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Data management best practices are constantly changing and improving, and businesses need to keep up. DAMA International wants to help them do so.
On June 30, the association of data management professionals will release the second edition of The DAMA Guide to the Data Management Body of Knowledge, a reference book typically referred to as the DAMA-DMBOK, or just the DMBOK. The first edition of the book, which was published in 2009, has helped many companies get their data management programs started, according to Sue Geuens, DAMA's current president. But she hopes that the updates in the new DMBOK2 version will make the book even more useful.
Geuens, who is based in the U.K., has been president of DAMA since 2014. She was head of data standards and best practices adoption at financial services firm Barclays until April, and now works as a data management consultant. She spoke with SearchDataManagement about the DMBOK2, new trends in data management best practices and ongoing challenges that organizations face in managing their data. Excerpts from the interview follow.
What's the main purpose of the DMBOK? What does it provide as a resource for data management teams?
Sue Geuens: The main purpose of the book is really that body of knowledge -- it's to give individuals in data management a framework for doing data management. It covers all the various functional knowledge areas of data management. It doesn't give the how-to -- it talks about what is data governance, what is data quality, what are the key features of these functional knowledge areas?
What are the big changes readers should look for in the second version of the DMBOK?
Geuens: Things have changed since 2007 or 2008 [when the first edition was written]. What the DMBOK2 is doing is to [show] those changes and to add in information and material where it didn't exist before, or where it was still in its very infancy and wasn't ready to be put into the book -- things like big data. We've added in a section on data ethics, we've added a big section on data privacy and we've added in a complete section on integration and interoperability.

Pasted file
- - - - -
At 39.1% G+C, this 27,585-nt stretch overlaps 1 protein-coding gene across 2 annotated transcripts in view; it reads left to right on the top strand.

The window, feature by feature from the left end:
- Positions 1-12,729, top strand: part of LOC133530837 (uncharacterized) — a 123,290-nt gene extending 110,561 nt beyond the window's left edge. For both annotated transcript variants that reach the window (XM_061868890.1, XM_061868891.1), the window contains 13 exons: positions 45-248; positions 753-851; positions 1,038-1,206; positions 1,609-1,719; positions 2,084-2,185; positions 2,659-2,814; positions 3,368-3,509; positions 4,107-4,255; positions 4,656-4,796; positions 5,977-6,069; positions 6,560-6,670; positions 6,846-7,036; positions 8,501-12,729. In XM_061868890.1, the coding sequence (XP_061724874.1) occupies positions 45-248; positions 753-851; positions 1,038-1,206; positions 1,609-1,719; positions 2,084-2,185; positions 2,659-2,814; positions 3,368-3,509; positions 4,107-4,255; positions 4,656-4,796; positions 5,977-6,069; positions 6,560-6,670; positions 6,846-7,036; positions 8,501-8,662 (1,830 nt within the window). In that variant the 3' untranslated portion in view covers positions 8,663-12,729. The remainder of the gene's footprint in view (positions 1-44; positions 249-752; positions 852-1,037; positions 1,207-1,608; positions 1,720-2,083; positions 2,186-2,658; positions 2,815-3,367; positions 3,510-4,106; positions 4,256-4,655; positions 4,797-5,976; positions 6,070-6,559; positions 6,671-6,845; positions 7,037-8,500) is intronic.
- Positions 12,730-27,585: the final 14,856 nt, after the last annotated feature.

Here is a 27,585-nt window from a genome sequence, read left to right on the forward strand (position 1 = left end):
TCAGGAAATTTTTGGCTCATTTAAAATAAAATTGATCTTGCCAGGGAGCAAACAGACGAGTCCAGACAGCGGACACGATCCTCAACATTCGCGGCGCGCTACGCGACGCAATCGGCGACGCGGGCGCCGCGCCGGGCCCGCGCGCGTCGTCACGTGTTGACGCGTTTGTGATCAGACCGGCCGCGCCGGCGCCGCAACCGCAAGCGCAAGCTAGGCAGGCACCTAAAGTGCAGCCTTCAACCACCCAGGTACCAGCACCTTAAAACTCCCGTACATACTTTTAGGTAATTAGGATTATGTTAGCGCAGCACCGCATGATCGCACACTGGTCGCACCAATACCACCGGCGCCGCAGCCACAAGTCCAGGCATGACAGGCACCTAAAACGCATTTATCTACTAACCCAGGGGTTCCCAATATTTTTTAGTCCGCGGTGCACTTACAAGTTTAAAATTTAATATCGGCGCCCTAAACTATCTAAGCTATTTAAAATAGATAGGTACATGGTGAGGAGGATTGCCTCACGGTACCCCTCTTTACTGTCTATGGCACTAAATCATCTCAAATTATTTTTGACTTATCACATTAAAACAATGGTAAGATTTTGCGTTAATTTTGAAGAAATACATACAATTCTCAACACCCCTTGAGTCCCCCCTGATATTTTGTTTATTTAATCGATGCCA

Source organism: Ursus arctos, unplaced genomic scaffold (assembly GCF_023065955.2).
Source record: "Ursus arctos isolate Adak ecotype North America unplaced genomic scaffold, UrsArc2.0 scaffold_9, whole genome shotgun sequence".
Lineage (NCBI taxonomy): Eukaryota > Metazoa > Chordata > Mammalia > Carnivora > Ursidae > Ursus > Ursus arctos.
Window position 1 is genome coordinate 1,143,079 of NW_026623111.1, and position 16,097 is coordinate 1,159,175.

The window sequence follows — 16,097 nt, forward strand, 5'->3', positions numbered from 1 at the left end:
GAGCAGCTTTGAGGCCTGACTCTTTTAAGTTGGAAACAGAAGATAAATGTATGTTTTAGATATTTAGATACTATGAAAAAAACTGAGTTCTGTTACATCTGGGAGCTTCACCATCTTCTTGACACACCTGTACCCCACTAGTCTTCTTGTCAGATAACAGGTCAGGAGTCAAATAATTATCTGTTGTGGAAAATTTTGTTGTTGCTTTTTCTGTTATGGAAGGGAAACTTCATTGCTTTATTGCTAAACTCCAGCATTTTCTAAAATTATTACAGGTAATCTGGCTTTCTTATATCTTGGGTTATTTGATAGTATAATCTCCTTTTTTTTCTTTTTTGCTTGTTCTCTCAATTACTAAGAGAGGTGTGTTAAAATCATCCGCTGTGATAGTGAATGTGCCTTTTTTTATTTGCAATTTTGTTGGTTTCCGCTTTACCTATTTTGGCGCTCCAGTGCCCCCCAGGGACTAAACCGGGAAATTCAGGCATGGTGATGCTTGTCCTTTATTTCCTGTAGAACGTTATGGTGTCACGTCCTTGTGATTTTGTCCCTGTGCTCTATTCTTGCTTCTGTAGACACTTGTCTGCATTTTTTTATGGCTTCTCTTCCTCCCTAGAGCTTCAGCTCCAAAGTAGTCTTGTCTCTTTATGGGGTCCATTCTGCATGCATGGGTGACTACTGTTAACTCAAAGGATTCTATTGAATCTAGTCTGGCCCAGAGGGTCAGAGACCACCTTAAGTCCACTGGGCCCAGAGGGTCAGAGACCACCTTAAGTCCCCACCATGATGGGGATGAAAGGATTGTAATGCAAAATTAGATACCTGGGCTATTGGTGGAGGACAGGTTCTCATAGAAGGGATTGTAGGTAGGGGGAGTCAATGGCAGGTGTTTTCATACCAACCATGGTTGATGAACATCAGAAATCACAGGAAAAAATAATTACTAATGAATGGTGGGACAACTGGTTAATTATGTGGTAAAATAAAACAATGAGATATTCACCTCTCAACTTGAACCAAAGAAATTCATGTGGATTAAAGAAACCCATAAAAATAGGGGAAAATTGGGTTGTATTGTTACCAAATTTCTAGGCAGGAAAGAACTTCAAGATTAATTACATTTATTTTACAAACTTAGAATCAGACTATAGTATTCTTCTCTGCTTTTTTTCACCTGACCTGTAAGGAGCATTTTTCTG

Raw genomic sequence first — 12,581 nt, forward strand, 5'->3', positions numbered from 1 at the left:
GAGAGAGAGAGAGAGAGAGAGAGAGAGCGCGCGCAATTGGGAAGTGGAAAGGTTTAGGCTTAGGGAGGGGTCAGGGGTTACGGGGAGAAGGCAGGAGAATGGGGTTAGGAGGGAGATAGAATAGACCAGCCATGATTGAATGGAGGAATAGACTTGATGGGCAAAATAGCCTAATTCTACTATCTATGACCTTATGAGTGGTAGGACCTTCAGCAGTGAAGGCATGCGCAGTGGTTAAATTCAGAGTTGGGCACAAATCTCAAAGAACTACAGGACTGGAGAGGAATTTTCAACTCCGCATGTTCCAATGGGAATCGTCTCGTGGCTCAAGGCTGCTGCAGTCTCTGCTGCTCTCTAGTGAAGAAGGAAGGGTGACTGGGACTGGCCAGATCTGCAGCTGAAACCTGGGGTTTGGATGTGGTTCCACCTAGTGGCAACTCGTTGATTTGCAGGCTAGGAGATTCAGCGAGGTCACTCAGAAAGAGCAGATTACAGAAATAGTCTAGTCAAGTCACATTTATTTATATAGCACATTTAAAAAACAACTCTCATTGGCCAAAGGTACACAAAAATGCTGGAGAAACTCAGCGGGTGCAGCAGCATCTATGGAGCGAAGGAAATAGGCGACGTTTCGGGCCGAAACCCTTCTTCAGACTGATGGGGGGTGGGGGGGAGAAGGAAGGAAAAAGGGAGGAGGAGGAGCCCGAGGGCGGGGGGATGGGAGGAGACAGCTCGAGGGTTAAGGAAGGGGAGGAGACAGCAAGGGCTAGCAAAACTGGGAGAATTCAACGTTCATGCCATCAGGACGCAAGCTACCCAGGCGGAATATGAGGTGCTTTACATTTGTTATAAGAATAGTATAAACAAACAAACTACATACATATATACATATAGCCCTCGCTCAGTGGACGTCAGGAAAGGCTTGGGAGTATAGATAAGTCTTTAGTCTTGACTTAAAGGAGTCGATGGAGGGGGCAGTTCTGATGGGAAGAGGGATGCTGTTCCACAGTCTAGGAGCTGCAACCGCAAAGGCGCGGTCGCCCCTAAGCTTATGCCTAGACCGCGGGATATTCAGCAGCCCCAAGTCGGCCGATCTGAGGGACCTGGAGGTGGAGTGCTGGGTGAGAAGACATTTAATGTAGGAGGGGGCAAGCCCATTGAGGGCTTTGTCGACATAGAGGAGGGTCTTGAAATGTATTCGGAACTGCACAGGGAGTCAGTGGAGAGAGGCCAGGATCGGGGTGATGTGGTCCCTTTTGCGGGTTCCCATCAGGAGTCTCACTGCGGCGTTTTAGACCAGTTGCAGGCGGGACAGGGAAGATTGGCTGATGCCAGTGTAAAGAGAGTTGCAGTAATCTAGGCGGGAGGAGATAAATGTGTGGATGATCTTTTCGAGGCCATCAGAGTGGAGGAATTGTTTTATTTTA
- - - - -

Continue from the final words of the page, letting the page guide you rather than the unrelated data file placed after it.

As professionals, we have matured and improved as we've gone along, so the book reflects a lot of that, as well. As an example, if I was going to a conference in the late 2000s, and I went into a couple of data governance sessions, I would feel like I was actually listening to different things. Nowadays, when you go to a conference, you [can] attend multiple sessions on data governance and almost all the presenters are talking the same language.
Can you expand on some of the emerging data management best practices and trends that you've addressed in the DMBOK2?
Geuens: We've got all of this stuff about big data and the new big data technology, so everybody's going, 'We've got such big data, how do we manage it?' Big data has always been around, but I don't think there was necessarily enough strong technology that was able to use it and analyze it in the way that's happening now.
Another thing that's becoming quite popular is data visualization. Ten or 12 years ago, you would see nothing but reports. Now, we're beginning to see a lot more visualization. The rise of infographics is absolutely phenomenal, and you find research organizations are beginning to show results via images and imagery rather than just a dry, old table with words and columns.
Data ethics is new, but not new. It has always been around, but now it's being talked about as an actual topic. I also think that there is just a lot more data-centric and data-focused [decision-making in businesses]. Organizations used to be focused on products or finance or something; we now are beginning to see that they're swinging around and looking at data.
Are those the biggest data management challenges these days? Or is dealing with the basics of data governance, data quality and master data management still the toughest part of the job for a lot of data management professionals?
Sue Geuenspresident, DAMA International
Geuens: The biggest challenge that faces any organization is the resistance to change. As much as we all know data is important, changing the mindset of any organization so that they manage the data in a more formalized way is just still an enormous task.
A lot of that is [because] there isn't that compelling story that puts data on the list of the CEO. They're still going, I need to make money, I need to drive efficiency, I need to drive the costs down.' Data can help, and good data can actually be an enormous driver. But I'm not sure that that message is [always] clear.
Where do most DAMA members stand in addressing that in their organizations?
Geuens: A lot of it is new ground still. There are some organizations that are beginning to take it seriously, and they are making strides, and that's good to see because we need a lot more case studies of success. It's a very difficult thing to give some tangible value.
When you go to your CEO and you say, 'We want to do data governance,' the first question is, 'Alright, how much money is it going to make me? How much is it going to cost me?' We can say, 'Here's the cost,' but what we can't do is say whether it's going to make you money. Data governance won't make you money directly -- improving your data to service your clients will make you more money, but it's not directly tangible.
Is there a DMBOK3 on the horizon?
Geuens: If I even try to mention DMBOK3, [our publications officer] wants to hit me. Yes, there is going to be a DMBOK3. However, it isn't going to go the same way this one went. There's a big gap between the two [editions], and I think that was a mistake, so we will be looking at a mechanism of keeping it up to date more agilely. We're looking at how to do that, how to keep it valid and up to date, without going into a great big publications circle again.
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